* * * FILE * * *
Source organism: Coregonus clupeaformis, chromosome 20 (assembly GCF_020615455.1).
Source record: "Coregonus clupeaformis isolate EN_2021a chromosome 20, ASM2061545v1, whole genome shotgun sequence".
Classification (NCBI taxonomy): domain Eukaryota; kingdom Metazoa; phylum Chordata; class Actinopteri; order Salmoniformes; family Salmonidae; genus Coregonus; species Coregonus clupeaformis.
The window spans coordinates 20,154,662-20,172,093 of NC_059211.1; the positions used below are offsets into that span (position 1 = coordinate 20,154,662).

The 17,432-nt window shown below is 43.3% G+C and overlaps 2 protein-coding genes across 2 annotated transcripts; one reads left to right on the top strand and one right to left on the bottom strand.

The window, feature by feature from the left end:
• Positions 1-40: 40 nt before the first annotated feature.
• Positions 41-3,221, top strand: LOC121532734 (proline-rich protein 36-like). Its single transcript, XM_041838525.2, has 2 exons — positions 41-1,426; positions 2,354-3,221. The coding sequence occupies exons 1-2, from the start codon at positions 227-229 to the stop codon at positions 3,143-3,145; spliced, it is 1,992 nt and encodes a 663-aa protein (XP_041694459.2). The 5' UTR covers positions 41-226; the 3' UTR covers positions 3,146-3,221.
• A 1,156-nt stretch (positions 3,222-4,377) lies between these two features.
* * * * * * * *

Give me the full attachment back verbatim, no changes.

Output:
Source organism: Coregonus clupeaformis, chromosome 20 (assembly GCF_020615455.1).
Source record: "Coregonus clupeaformis isolate EN_2021a chromosome 20, ASM2061545v1, whole genome shotgun sequence".
Classification (NCBI taxonomy): domain Eukaryota; kingdom Metazoa; phylum Chordata; class Actinopteri; order Salmoniformes; family Salmonidae; genus Coregonus; species Coregonus clupeaformis.
The window spans coordinates 20,154,662-20,172,093 of NC_059211.1; the positions used below are offsets into that span (position 1 = coordinate 20,154,662).

The 17,432-nt window shown below is 43.3% G+C and overlaps 2 protein-coding genes across 2 annotated transcripts; one reads left to right on the top strand and one right to left on the bottom strand.

The window, feature by feature from the left end:
• Positions 1-40: 40 nt before the first annotated feature.
• Positions 41-3,221, top strand: LOC121532734 (proline-rich protein 36-like). Its single transcript, XM_041838525.2, has 2 exons — positions 41-1,426; positions 2,354-3,221. The coding sequence occupies exons 1-2, from the start codon at positions 227-229 to the stop codon at positions 3,143-3,145; spliced, it is 1,992 nt and encodes a 663-aa protein (XP_041694459.2). The 5' UTR covers positions 41-226; the 3' UTR covers positions 3,146-3,221.
• A 1,156-nt stretch (positions 3,222-4,377) lies between these two features.